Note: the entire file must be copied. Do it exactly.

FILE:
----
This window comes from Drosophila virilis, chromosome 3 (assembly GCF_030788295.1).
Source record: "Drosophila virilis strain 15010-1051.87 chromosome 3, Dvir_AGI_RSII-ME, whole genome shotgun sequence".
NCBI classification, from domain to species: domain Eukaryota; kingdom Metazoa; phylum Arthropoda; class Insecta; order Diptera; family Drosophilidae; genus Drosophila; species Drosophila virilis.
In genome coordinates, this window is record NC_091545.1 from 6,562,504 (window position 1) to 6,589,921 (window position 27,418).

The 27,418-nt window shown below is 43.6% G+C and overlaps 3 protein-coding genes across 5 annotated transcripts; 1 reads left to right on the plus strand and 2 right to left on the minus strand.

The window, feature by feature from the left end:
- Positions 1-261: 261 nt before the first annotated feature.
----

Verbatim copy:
This window comes from Drosophila virilis, chromosome 3 (assembly GCF_030788295.1).
Source record: "Drosophila virilis strain 15010-1051.87 chromosome 3, Dvir_AGI_RSII-ME, whole genome shotgun sequence".
NCBI classification, from domain to species: domain Eukaryota; kingdom Metazoa; phylum Arthropoda; class Insecta; order Diptera; family Drosophilidae; genus Drosophila; species Drosophila virilis.
In genome coordinates, this window is record NC_091545.1 from 6,562,504 (window position 1) to 6,589,921 (window position 27,418).

The 27,418-nt window shown below is 43.6% G+C and overlaps 3 protein-coding genes across 5 annotated transcripts; 1 reads left to right on the plus strand and 2 right to left on the minus strand.

The window, feature by feature from the left end:
- Positions 1-261: 261 nt before the first annotated feature.